With the effective rate floor at the zero bound and interest on excess reserves sitting at 0.10%, credit union investment earnings continued to decline. Although credit unions reported modest growth in non-cash investments, the earnings gains were not enough to offset the marginal returns from the nearly 40% industry cash allocation, which pushed yields lower.

From a portfolio earnings perspective, investment income in the third quarter alone totaled $1.5 billion, down 18.8% from $1.8 billion in the second quarter. Lagging member loan demand and uncertainty surrounding the stickiness of deposits in the current economic environment continue to compound earnings pressures as credit unions seek to manage risk and capital targets.

YIELD ON INVESTMENTS

FOR U.S. CREDIT UNIONS | DATA AS OF 09.30.20
© Callahan & Associates | CreditUnions.com

Yields fell 8 basis points despite growth in longer investments.

Weighted Average Life Increases

A shift in the portfolio composition pushed up the weighted average life of all credit union investments to 1.83 years as of Sept. 30. That’s up from 1.72 years last quarter. Specifically, an increase in intermediate and longer maturity segments — one-to-three years was up 7.4% and five-to-10 years was up 20.2% — combined with a 2.5% decline in cash and equivalents collectively lengthened the weighted average life of the industry investment portfolio.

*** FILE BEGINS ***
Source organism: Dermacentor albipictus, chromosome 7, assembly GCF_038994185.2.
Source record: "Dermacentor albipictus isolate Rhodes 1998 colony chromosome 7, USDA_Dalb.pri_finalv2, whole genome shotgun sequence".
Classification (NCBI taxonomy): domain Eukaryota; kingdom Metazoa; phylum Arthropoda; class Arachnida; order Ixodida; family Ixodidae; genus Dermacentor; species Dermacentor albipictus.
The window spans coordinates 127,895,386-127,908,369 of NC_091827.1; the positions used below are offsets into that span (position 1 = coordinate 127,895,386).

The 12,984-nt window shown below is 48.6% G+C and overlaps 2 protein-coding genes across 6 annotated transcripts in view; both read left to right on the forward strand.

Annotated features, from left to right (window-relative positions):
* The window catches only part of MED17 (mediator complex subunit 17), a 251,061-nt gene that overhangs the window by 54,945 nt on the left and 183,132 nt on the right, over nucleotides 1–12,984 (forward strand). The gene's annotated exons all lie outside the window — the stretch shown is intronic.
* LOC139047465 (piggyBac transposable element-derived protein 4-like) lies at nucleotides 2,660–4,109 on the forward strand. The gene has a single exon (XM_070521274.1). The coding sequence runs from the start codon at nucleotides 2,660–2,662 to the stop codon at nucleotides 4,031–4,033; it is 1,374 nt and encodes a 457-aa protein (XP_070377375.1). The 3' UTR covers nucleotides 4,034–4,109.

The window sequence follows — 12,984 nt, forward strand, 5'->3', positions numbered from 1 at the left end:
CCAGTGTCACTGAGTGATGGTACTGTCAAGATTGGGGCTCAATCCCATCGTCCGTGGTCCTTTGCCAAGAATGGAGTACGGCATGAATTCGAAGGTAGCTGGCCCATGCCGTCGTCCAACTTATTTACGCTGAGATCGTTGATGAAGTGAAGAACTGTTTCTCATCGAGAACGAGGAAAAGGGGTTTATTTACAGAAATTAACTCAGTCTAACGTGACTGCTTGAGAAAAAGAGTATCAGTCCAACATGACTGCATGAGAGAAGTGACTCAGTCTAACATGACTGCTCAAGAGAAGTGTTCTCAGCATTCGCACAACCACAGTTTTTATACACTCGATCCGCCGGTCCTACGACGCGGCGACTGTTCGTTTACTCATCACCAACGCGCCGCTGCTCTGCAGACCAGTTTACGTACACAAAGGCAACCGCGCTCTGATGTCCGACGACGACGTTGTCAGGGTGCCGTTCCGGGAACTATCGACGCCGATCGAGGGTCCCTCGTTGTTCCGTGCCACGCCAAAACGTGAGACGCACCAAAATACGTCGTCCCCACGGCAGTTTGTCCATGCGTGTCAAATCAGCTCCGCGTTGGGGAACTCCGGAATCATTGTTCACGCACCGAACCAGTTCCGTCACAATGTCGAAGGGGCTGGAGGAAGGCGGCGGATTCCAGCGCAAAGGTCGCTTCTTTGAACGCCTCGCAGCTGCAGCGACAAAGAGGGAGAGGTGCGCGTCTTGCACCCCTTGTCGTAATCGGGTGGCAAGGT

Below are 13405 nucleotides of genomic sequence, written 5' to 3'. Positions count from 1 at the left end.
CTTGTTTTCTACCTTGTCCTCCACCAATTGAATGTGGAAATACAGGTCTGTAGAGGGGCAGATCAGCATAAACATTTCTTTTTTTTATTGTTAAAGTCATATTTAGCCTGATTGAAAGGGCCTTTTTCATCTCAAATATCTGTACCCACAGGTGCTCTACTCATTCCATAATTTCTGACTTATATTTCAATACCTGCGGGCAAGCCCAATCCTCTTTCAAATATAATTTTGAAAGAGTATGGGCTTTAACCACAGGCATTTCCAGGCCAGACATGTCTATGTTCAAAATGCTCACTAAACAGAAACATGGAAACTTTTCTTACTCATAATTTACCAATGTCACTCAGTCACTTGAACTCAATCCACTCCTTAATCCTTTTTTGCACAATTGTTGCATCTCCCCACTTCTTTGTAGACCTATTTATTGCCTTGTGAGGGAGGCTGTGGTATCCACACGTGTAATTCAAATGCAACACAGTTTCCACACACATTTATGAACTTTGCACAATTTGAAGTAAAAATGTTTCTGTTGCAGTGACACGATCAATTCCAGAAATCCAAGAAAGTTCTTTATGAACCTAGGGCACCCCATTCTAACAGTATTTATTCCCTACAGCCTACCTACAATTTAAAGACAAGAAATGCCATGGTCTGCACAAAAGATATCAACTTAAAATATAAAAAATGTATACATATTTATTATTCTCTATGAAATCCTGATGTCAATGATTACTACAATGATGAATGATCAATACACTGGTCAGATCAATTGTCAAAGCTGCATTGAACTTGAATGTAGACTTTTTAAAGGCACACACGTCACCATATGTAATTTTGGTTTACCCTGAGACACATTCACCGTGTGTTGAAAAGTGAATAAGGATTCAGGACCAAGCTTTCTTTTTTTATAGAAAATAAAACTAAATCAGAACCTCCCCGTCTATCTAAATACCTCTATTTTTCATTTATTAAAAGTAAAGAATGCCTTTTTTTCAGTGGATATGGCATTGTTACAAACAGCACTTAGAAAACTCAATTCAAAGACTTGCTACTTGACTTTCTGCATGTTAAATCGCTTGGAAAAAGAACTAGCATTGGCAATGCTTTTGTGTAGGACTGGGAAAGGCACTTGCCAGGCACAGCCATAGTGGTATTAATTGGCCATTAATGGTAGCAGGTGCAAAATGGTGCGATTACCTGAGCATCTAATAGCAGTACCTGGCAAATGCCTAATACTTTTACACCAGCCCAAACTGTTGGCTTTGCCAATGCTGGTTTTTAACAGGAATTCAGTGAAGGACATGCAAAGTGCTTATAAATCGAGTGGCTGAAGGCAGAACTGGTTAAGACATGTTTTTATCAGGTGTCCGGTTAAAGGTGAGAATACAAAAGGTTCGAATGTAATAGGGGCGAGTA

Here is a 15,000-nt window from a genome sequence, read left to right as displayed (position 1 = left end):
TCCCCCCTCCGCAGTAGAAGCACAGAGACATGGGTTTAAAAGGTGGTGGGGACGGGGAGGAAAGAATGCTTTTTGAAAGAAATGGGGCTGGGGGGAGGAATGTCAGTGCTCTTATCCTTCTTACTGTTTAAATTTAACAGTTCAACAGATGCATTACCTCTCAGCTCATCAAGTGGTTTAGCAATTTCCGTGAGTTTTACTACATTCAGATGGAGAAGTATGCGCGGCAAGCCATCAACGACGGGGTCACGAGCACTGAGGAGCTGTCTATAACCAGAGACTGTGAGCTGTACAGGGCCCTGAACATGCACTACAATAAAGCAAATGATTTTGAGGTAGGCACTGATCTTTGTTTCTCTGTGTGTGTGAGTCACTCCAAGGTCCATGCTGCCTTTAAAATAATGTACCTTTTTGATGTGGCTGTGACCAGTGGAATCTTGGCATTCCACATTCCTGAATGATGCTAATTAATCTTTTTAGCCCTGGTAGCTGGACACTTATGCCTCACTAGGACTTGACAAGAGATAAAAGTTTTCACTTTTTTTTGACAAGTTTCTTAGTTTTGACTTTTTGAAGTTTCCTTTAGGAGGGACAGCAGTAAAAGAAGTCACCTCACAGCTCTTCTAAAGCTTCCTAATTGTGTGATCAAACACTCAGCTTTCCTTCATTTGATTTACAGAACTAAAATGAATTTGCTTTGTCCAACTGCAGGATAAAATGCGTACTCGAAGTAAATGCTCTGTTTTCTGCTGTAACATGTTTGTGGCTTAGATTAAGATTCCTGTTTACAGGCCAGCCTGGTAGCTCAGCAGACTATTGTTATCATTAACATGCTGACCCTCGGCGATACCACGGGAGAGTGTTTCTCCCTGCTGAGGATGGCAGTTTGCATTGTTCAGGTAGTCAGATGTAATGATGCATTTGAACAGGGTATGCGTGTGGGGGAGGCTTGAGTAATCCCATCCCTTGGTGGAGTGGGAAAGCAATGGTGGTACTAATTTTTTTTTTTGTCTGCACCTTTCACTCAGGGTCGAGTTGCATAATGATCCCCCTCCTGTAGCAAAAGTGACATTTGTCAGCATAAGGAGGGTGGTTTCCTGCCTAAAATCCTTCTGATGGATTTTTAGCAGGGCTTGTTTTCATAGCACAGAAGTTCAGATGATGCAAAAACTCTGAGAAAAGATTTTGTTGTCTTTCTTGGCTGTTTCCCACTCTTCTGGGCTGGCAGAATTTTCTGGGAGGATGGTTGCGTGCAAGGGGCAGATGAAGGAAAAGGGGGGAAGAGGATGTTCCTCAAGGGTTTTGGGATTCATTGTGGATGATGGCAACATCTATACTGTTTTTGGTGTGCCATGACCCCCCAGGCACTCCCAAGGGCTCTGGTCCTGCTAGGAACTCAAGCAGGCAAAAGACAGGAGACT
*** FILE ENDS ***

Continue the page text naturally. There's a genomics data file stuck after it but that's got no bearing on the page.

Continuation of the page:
INVESTMENT PORTFOLIO WEIGHTED AVERAGE LIFE

FOR U.S. CREDIT UNIONS | DATA AS OF 09.30.20
© Callahan & Associates | CreditUnions.com

Shrinking cash allocations lengthened weighted average life.

More Institutions Participate In Derivatives

Notional balances increased $656.5 million quarter-over-quarter to $31.7 billion and finished the quarter up 124.4% annually following substantial growth in the first nine months of 2020. The 2.1% gain in the third quarter and balance of $31.7 billion marks an all-time high for the industry. Corresponding with the increase in derivative balances, the number of credit unions that reported derivative usage increased by five institutions, from 78 in the second quarter to 83 in the third quarter of 2020.

TOTAL NOTIONAL DERIVATIVES

FOR U.S. CREDIT UNIONS | DATA AS OF 09.30.20
© Callahan & Associates | CreditUnions.com

Derivative program participation grew and balances increased 2.1% quarter-over-quarter.

Since the first and second quarters of 2020, significant uncertainty has clouded the consensus outlook for the industry and its members. A much-needed rebound, albeit modest, in the second half of the year was a welcome respite as major earnings and asset quality indicators improved. Looking ahead, credit unions will be challenged in the near term to mitigate earnings compression and motivated to pursue alternative non-interest income sources while keeping a close eye on the financial condition of their members and surrounding communities.